What college major does your personality match?

Be aware that although personality is related to choice of major, there are many other factors that can influence whether you should choose a particular major or not! Obviously your interests, your strengths, your previous experience, and your future plans will all influence whether you should choose a specific major. Also, note that these predictions are based on information that MyPersonality has collected about what majors people with various personalities choose, and there is no guarantee that the particular personality styles that actually choose a major will be the ones who will be good at it!

Based solely on your personality trait scores, the closest college majors for your personality (out of 60 majors and "undecided"), ranked from closest to least close, are:

Similarity RankingMajorOpenness AverageConscientiousness AverageExtraversion AverageAgreeableness AverageNeuroticism Average
Your ScoresAverageLowAverageLowLow
1HistoryAverageLowLowLowLow
2EngineeringAverageLowLowAverageVery Low
3ArchitectureAverageAverageAverageAverageLow
4Liberal ArtsAverageLowAverageAverageAverage
5Computer ScienceAverageLowVery LowAverageLow
6MedicineAverageAverageAverageAverageAverage
7MathematicsAverageAverageLowLowLow
8Culinary ArtsLowLowAverageLowAverage
9Computer EngineeringAverageAverageLowHighVery Low
10AnthropologyHighLowLowAverageAverage
11Mechanical EngineeringAverageAverageLowAverageVery Low
12International RelationsHighAverageAverageVery LowLow
13Electrical EngineeringAverageAverageLowAverageVery Low
14Chemical EngineeringLowAverageLowLowLow
15Information TechnologyLowAverageVery LowLowVery Low
16MusicHighVery LowAverageHighAverage
17PsychologyHighAverageAverageHighAverage
18PhotographyHighLowLowAverageHigh
19ChemistryAverageAverageLowAverageAverage
20Political ScienceHighAverageHighVery LowAverage
21JournalismHighAverageHighAverageAverage
22Civil EngineeringLowHighAverageAverageVery Low
23SociologyAverageAverageAverageHighHigh
24BiologyAverageHighAverageAverageAverage
25LawAverageAverageHighVery LowAverage
26EnglishVery HighLowLowAverageAverage
27CommunicationHighAverageVery HighAverageAverage
28Biological SciencesLowAverageLowHighLow
29UndecidedAverageVery LowAverageAverageHigh
30BiochemistryAverageHighLowLowAverage
31Graphic DesignHighLowLowLowHigh
32EconomicsAverageHighLowVery LowAverage
33Secondary EducationAverageAverageAverageAverageHigh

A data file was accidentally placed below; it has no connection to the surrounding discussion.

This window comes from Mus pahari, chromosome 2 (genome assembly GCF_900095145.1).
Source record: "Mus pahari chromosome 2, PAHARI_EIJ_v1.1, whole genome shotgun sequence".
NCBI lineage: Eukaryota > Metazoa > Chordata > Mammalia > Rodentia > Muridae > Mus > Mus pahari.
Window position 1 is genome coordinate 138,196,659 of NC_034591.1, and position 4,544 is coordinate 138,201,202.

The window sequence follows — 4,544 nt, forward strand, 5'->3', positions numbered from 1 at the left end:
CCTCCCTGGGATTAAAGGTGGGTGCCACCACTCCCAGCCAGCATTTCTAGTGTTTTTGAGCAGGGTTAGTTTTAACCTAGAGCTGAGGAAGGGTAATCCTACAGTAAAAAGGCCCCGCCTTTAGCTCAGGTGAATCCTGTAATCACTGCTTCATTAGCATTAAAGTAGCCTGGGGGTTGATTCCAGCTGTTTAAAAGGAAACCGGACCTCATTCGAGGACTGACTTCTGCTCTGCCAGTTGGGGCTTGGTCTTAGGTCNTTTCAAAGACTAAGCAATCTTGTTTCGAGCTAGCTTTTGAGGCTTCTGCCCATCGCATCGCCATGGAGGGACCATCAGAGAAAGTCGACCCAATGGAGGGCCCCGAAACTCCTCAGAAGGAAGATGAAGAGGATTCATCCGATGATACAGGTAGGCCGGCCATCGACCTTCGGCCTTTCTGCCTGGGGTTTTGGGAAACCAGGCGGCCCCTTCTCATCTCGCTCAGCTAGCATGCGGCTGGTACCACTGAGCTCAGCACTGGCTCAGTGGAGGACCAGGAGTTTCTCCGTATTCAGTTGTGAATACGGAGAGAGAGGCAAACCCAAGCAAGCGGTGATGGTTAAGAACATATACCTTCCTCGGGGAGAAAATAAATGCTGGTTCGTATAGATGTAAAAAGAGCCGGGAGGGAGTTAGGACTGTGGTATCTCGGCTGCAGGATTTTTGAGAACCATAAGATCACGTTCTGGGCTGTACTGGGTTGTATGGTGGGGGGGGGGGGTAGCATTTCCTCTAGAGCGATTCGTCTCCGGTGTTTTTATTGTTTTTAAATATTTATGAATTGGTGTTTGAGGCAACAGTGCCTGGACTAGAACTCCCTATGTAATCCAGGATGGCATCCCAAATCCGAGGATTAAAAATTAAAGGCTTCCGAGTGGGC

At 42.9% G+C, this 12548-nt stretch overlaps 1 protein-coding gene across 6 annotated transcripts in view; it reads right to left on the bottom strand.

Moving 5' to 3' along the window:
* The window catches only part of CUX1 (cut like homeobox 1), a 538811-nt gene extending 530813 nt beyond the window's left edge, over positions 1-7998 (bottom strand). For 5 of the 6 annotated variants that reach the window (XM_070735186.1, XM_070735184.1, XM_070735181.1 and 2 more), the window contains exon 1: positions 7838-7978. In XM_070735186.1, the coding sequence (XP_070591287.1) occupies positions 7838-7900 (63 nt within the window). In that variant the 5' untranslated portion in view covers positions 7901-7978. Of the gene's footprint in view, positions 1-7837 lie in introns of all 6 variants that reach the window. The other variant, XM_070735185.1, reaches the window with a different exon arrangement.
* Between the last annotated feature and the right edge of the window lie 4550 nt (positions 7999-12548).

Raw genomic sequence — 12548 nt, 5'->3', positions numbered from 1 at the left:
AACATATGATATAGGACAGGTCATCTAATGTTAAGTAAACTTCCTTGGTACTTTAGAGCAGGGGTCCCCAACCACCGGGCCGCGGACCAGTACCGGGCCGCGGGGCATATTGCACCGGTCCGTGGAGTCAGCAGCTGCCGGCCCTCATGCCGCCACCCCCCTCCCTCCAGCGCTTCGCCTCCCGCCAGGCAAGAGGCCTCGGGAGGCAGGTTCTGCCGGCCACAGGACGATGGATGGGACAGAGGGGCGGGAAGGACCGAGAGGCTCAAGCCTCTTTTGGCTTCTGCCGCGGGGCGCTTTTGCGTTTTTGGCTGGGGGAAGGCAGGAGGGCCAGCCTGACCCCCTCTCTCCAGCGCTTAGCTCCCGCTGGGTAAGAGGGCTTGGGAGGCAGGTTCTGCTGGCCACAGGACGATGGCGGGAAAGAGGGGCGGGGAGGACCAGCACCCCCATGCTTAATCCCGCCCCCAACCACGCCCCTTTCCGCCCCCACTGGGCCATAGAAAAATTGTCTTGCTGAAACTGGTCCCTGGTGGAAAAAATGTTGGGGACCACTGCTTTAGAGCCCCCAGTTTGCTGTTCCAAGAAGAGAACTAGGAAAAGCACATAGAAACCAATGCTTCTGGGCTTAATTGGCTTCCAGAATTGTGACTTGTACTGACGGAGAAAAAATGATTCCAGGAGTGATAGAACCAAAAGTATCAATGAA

34English LiteratureVery HighLowLowAverageHigh
35ArtVery HighVery LowLowAverageHigh
36PhysicsHighLowVery LowAverageVery Low
37TheatreVery HighVery LowHighAverageAverage
38Interior DesignHighAverageAverageHighHigh
39PhilosophyVery HighVery LowLowVery LowVery Low
40ManagementLowHighAverageLowAverage
41CosmetologyLowLowVery HighAverageHigh
42Music EducationHighAverageAverageHighHigh
43BusinessLowHighHighAverageAverage
44General StudiesAverageHighAverageVery HighAverage
45CommunicationsAverageAverageVery HighAverageHigh
46International BusinessAverageHighVery HighAverageAverage
47EducationAverageHighHighHighHigh
48PharmacyLowVery HighAverageHighLow
49MarketingAverageHighVery HighLowHigh
50Business AdministrationLowVery HighAverageAverageAverage
51AccountingVery LowHighAverageAverageAverage
52FinanceLowVery HighHighAverageLow
53Public RelationsAverageHighVery HighAverageHigh
54Business ManagementLowVery HighHighAverageAverage
55Criminal JusticeVery LowHighHighLowHigh
56Massage TherapyHighAverageHighVery HighHigh
57Early Childhood EducationLowAverageAverageHighVery High
58NursingLowHighHighHighHigh
59Special EducationLowHighAverageVery HighHigh
60Social WorkAverageHighAverageVery HighHigh
61Elementary EducationVery LowHighHighVery HighHigh

Openness

Openness to Experience describes a dimension of personality that distinguishes imaginative, creative people from down-to-earth, conventional people.

Conscientiousness

Conscientiousness concerns the way in which we control, regulate, and direct our impulses. It distinguishes flexible but sometimes disorganised people from more organised but sometimes perfectionist or pedantic people.